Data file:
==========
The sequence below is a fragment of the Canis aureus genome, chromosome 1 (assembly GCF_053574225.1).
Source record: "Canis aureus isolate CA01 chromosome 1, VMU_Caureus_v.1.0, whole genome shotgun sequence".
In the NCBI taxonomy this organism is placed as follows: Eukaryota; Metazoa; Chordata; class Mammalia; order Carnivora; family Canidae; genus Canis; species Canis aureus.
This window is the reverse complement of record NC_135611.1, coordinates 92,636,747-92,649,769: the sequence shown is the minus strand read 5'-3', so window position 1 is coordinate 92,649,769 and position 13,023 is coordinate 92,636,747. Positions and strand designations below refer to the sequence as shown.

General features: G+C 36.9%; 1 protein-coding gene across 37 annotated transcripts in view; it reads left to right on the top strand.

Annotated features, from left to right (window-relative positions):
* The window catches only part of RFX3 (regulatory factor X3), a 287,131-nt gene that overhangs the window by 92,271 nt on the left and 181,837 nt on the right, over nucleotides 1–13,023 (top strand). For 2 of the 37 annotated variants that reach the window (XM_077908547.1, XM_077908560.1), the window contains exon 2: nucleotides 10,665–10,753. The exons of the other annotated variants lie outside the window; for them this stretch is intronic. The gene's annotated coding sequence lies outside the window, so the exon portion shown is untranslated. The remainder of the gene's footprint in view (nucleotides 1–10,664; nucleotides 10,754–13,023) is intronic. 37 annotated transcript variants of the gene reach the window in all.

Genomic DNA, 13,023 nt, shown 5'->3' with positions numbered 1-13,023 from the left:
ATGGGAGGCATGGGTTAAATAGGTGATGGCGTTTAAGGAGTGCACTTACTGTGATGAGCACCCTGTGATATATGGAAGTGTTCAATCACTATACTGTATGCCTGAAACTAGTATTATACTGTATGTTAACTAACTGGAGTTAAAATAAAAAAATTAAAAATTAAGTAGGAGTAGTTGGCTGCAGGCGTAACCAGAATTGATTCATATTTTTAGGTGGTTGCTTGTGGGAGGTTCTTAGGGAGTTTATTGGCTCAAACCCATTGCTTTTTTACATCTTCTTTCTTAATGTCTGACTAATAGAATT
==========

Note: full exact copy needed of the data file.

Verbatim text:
The sequence below is a fragment of the Canis aureus genome, chromosome 1 (assembly GCF_053574225.1).
Source record: "Canis aureus isolate CA01 chromosome 1, VMU_Caureus_v.1.0, whole genome shotgun sequence".
In the NCBI taxonomy this organism is placed as follows: Eukaryota; Metazoa; Chordata; class Mammalia; order Carnivora; family Canidae; genus Canis; species Canis aureus.
This window is the reverse complement of record NC_135611.1, coordinates 92,636,747-92,649,769: the sequence shown is the minus strand read 5'-3', so window position 1 is coordinate 92,649,769 and position 13,023 is coordinate 92,636,747. Positions and strand designations below refer to the sequence as shown.

General features: G+C 36.9%; 1 protein-coding gene across 37 annotated transcripts in view; it reads left to right on the top strand.

Annotated features, from left to right (window-relative positions):
* The window catches only part of RFX3 (regulatory factor X3), a 287,131-nt gene that overhangs the window by 92,271 nt on the left and 181,837 nt on the right, over nucleotides 1–13,023 (top strand). For 2 of the 37 annotated variants that reach the window (XM_077908547.1, XM_077908560.1), the window contains exon 2: nucleotides 10,665–10,753. The exons of the other annotated variants lie outside the window; for them this stretch is intronic. The gene's annotated coding sequence lies outside the window, so the exon portion shown is untranslated. The remainder of the gene's footprint in view (nucleotides 1–10,664; nucleotides 10,754–13,023) is intronic. 37 annotated transcript variants of the gene reach the window in all.

Genomic DNA, 13,023 nt, shown 5'->3' with positions numbered 1-13,023 from the left:
ATGGGAGGCATGGGTTAAATAGGTGATGGCGTTTAAGGAGTGCACTTACTGTGATGAGCACCCTGTGATATATGGAAGTGTTCAATCACTATACTGTATGCCTGAAACTAGTATTATACTGTATGTTAACTAACTGGAGTTAAAATAAAAAAATTAAAAATTAAGTAGGAGTAGTTGGCTGCAGGCGTAACCAGAATTGATTCATATTTTTAGGTGGTTGCTTGTGGGAGGTTCTTAGGGAGTTTATTGGCTCAAACCCATTGCTTTTTTACATCTTCTTTCTTAATGTCTGACTAATAGAATT